Peter impulsively jumped in the sea to swim to the Lord (John 21:7) while John methodically rowed the boat to shore (v.8), showing that God calls all kinds of people with all kinds of personalities and can use them all.
The Lord made them fishers of men (Mt.4:19) but after they caught men, they had to be brought to the shore of the kingdom, as the apostles were doing here (John 21:8). This illustrates how after men are caught they have to be taught to guide them to glory, even today (ITim.2:4). Today, in this dispensation, this involves establishing them in the truth of the mystery (Rom.16:25)
The “little ship” (John 21:8) they dragged the fish to shore in wasn’t the one they went fishing in (21:3). So how come they were able to get the fish to shore, something the bigger ship couldn’t do when the Lord called them to be fishers of men (Luke 5:7)? The big ship was a type of the unbelieving nation of Israel, and as long as the apostles were part of that nation they couldn’t get the men they caught to the shore of the kingdom. Remember, it was unbelief that made them go fishing in that boat in the first place here in John 21.
Originally the Lord wanted to use the big ship of the nation to catch men, to make them “builders” of the kingdom (Acts 4:10,11), but when they refused to believe, God took the kingdom from them (Mt.21:42,43) and gave it to the lit-tle flock of His followers (Lu.12:32), making them catchers of men who guided thousands of men to the kingdom (Acts 2:4; 4:4) in the little flock, represented by this little ship.
Notice they were “not far from land” (John 21:8), a picture of how they were not far from the kingdom at that time (Mt.4:17; Mark 12:34).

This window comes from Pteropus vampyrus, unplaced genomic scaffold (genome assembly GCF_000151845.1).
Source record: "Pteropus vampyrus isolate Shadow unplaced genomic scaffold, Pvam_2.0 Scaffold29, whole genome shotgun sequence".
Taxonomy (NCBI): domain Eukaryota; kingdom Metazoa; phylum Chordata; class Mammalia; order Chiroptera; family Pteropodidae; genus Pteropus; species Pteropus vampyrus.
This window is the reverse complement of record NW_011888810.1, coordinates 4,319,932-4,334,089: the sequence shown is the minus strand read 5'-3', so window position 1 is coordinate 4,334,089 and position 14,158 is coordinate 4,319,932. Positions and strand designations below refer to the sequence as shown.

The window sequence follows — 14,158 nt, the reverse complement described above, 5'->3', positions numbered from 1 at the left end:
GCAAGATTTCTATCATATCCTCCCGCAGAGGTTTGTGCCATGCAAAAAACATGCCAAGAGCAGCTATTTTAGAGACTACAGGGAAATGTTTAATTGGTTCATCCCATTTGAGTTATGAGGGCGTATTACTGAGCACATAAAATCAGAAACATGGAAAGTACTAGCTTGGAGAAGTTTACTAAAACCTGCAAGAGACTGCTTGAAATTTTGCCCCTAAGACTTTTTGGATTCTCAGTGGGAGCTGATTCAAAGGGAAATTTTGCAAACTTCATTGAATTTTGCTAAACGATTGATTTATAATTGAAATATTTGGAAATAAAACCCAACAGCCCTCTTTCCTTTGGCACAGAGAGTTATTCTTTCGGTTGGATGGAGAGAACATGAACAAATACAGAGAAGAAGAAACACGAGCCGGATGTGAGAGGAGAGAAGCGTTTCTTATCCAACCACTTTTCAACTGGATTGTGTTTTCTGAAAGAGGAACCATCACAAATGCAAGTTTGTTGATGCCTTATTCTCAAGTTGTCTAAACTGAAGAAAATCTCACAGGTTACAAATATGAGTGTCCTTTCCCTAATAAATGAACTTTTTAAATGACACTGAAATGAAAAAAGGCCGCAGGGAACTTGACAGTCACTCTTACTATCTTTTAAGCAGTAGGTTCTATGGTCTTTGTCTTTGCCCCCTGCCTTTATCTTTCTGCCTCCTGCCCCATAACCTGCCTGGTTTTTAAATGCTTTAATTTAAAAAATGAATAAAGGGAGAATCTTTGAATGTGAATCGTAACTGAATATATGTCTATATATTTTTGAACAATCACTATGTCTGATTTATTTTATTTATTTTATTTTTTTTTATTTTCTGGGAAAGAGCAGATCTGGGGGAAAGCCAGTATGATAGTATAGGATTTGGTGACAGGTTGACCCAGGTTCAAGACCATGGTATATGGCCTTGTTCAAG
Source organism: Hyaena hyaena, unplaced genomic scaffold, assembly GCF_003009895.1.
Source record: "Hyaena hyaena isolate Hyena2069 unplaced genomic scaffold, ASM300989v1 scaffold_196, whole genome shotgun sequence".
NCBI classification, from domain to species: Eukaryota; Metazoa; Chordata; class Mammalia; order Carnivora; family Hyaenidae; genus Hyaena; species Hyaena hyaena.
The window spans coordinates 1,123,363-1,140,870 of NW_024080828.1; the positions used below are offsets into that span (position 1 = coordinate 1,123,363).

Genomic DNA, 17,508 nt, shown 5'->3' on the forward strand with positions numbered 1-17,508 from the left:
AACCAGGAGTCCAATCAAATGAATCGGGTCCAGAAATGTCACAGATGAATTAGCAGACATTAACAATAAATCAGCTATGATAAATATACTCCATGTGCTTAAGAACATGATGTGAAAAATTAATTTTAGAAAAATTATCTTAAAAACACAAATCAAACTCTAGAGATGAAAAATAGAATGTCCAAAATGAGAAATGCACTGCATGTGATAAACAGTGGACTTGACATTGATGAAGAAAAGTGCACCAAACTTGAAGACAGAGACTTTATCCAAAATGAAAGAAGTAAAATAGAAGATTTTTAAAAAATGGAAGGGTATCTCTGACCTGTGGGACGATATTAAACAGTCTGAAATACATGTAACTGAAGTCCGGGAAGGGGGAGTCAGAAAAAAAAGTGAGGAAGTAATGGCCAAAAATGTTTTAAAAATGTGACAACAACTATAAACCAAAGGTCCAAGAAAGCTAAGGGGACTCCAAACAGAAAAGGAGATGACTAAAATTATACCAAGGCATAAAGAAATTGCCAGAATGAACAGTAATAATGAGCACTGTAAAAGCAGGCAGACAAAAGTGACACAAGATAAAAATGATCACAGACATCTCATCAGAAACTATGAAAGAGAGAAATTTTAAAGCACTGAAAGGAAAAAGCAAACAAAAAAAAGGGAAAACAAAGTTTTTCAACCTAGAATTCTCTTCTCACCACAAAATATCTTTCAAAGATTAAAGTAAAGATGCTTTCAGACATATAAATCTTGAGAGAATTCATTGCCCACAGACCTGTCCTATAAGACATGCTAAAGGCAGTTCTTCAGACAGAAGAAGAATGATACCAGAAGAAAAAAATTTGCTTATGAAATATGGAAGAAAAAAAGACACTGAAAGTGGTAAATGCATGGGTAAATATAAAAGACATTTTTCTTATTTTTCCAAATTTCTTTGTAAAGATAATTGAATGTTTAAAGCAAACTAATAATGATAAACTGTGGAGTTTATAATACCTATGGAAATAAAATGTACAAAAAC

The Lord didn’t make a coal of fires (John 21:9) to remind Peter of His denials (John 18:18-25), He’d forgiven him. Fires of coal represented jealousy (Song 8:6), and Moses predicted that God would provoke Israel to jealousy (Deut.32:21) using the little flock (IPe.2:9,10). When the 12 brought 3,000 and then 5,000 to the Lord, it worked!
When the Lord served bread and fish to the 5,000, it was a type of the kingdom. The Jews had enough to eat, with leftovers for the Gentiles (John 6:13 cf. Mt. 15:27). Dining with the Lord on this meal of bread and fish was also a type of the kingdom (Lu.22:29,30).
If getting the fish to shore was a type of bringing men to the kingdom, then in John 21:10 we see a picture of the Lord asking them to present the men they caught before Him, something you also see in Ps.126:6 (cf. Mt.13;30).
The number of the fish they caught (John 21:11) is not sig-nificant, but the fact that they were numbered is. It repre-sents how the exact number of people who are saved will be known when we get to glory, but not until (IITim.2:19).
How come the net broke in Luke 5:6, but not here? Well, compare how the Lord warned that if the new wine of the Spirit (Acts 2:4,13) were put into the old bottles of Israel’s leaders, the bottles would break and the Spirit would run out (Mt.9:17). The new wine of the Spirit had to be put into the new bottles of the little flock, and they’d be preserved as well as the Spirit. You see, not everyone filled with the Spirit at Pentecost was saved (Heb.6:4-6). They were filled with the new wine of the Spirit, but needed good leaders to guide them to the shore of the kingdom, so God put the new wine of the Spirit in the new bottles of the apostles, and the bottles didn’t break and the Spirit was preserved in them and in their followers. That couldn’t be done until the apostles left the big ship of the nation and got into the little ship of the little flock. You’re seeing the same imagery here with the net not breaking.
At the outset of the Lord’s ministry, Israel was told to “come and see” their messiah (John 1:45,46), but the ones who knew He was their Lord and Messiah could “come and dine” with Him (John 21:12). The Lord didn’t give thanks at the meal (John 21:13 cf. 6:11) because this is a picture of the kingdom, where He’ll be receiving thanks, not giving it.